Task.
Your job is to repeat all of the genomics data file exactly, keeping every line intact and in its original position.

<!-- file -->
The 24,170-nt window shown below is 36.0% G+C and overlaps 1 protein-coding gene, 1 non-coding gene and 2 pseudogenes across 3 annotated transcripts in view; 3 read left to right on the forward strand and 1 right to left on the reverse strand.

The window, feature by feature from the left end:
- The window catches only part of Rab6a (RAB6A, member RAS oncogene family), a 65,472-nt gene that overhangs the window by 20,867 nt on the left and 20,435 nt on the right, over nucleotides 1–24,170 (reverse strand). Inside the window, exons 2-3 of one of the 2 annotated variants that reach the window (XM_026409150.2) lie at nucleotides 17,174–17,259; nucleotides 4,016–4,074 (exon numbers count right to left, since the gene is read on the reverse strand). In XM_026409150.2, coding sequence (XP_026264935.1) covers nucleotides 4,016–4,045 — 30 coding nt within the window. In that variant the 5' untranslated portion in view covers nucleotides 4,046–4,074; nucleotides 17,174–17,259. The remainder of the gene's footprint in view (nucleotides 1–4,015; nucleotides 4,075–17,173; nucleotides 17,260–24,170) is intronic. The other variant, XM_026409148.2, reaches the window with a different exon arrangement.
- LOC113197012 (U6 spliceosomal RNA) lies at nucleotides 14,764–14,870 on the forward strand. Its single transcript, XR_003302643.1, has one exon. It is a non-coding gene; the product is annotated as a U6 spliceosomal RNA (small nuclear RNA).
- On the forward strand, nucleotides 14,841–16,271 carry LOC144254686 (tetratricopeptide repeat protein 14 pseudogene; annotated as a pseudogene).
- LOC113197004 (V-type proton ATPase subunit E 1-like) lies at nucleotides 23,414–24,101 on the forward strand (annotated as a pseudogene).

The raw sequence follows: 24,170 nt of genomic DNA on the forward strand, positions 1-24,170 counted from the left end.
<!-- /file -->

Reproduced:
The 24,170-nt window shown below is 36.0% G+C and overlaps 1 protein-coding gene, 1 non-coding gene and 2 pseudogenes across 3 annotated transcripts in view; 3 read left to right on the forward strand and 1 right to left on the reverse strand.

The window, feature by feature from the left end:
- The window catches only part of Rab6a (RAB6A, member RAS oncogene family), a 65,472-nt gene that overhangs the window by 20,867 nt on the left and 20,435 nt on the right, over nucleotides 1–24,170 (reverse strand). Inside the window, exons 2-3 of one of the 2 annotated variants that reach the window (XM_026409150.2) lie at nucleotides 17,174–17,259; nucleotides 4,016–4,074 (exon numbers count right to left, since the gene is read on the reverse strand). In XM_026409150.2, coding sequence (XP_026264935.1) covers nucleotides 4,016–4,045 — 30 coding nt within the window. In that variant the 5' untranslated portion in view covers nucleotides 4,046–4,074; nucleotides 17,174–17,259. The remainder of the gene's footprint in view (nucleotides 1–4,015; nucleotides 4,075–17,173; nucleotides 17,260–24,170) is intronic. The other variant, XM_026409148.2, reaches the window with a different exon arrangement.
- LOC113197012 (U6 spliceosomal RNA) lies at nucleotides 14,764–14,870 on the forward strand. Its single transcript, XR_003302643.1, has one exon. It is a non-coding gene; the product is annotated as a U6 spliceosomal RNA (small nuclear RNA).
- On the forward strand, nucleotides 14,841–16,271 carry LOC144254686 (tetratricopeptide repeat protein 14 pseudogene; annotated as a pseudogene).
- LOC113197004 (V-type proton ATPase subunit E 1-like) lies at nucleotides 23,414–24,101 on the forward strand (annotated as a pseudogene).

The raw sequence follows: 24,170 nt of genomic DNA on the forward strand, positions 1-24,170 counted from the left end.